But here we come to the real hangup. The use of individual chalices would run contrary to much of Christian theology surrounding the Eucharist. 

“Jesus said, ‘take this cup,’ and they all drank from it, the gospels say. That is the tradition,” said the Rev. Dr. Maxwell Johnson, a professor of liturgical studies at the University of Notre Dame, in a phone interview with America. “Anything else is a departure from the classic Christian tradition.”

That Jesus would use one cup conveys great meaning, according to John Baldovin, S.J., a professor of historical and liturgical theology at the Boston College School of Theology and Ministry. “There is something extremely radical and challenging about Jesus sharing the cup with his disciples at the Last Supper. In fact, some scholars claim that this was an innovation, that in the Jewish practice there were a number of cups that were blessed at a Passover meal, and the Jews all drank from their own cups,” Father Baldovin told America in a phone interview. “For Jesus, however, it's quite clear that it is a sharing in the one cup because he passes it to the disciples.”

What is the meaning of Jesus’ choice? “In the gospels, drinking from the cup is a sign of courageous discipleship,” wrote Jim Dinn in U.S.Catholic in 2011. “‘Can you drink the cup that I will drink?’ Jesus challenges. In the Garden of Gethsemane the same image expresses the ordeal awaiting Jesus. Not surprisingly, then, Communion from the cup implied for the early Christians an openness to martyrdom, a willingness to lay down one’s life.”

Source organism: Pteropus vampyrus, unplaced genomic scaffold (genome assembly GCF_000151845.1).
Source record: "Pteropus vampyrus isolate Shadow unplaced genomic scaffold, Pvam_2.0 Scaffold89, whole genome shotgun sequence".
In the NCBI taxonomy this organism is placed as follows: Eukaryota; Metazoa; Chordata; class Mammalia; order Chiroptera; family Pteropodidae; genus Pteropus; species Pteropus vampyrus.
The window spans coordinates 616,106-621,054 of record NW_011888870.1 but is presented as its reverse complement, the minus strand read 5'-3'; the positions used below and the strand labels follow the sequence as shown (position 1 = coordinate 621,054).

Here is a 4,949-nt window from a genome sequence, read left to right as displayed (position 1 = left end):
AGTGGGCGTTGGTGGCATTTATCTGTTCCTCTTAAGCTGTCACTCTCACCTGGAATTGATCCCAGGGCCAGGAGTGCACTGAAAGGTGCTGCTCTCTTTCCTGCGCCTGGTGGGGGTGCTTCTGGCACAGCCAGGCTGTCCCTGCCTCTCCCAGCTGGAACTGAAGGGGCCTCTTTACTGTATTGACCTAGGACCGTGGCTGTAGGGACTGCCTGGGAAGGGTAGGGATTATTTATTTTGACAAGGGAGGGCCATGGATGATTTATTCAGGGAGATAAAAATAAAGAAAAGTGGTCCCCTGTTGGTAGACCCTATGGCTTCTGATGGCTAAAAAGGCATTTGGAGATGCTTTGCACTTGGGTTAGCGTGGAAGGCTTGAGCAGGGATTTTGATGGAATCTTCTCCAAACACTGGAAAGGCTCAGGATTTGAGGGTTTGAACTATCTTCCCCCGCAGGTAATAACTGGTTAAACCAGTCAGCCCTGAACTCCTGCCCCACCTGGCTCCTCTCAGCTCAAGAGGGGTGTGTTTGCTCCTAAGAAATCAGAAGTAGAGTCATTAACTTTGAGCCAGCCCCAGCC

“The common cup is a testimony to the scandal of sharing in Jesus, not only his person but his fate,” Father Baldovin explained.

In other words, the potential of contracting a disease is no reason at all to dispose of the common cup. It is, in a sense, one of the reasons that we share the cup in the first place.

The common cup is a symbol of community: sharing everything, even risk and suffering.

Sharing the cup “is an important sign of intimacy and connection with others who come to the table of the Lord,” wrote Michael Rozier, S.J. in America in 2021. “It evokes participation in Jesus’ suffering and resurrection.”

In Father Baldovin’s opinion, the desire to separate the precious blood into separate cups indicates that our society suffers from a weak sense of community. “In our culture, we're just so individualistic, we're so consumeristic. We think Communion is about taking something rather than participating in the whole Christ. [Separate cups] appeal to our modern individualism and our modern consumerism.”

Dr. Johnson agrees: “The Eucharist isn't just about the presence of Christ in the wine but also about the presence of Christ in each other.” An Episcopalian bishop, William E. Swing, Dr. Johnson mentioned, made an excellent example of this in 1985; during the height of the AIDS epidemic, he committed to drinking from the chalice after everybody in the community already had, “so that if anybody got sick, it would be him.”

This bishop showed us that the very fear that causes people to eschew the common cup is precisely what we are supposed to face and overcome by receiving it. Using separate cups seems like the neighborly thing to do. We have a desire to protect others from dangerous disease, but Christians should not need to be protected from one another. The common cup is a symbol of community: sharing everything, even risk and suffering. Jesus accepted his cup, taking the worst of humanity upon himself. We are called to do likewise.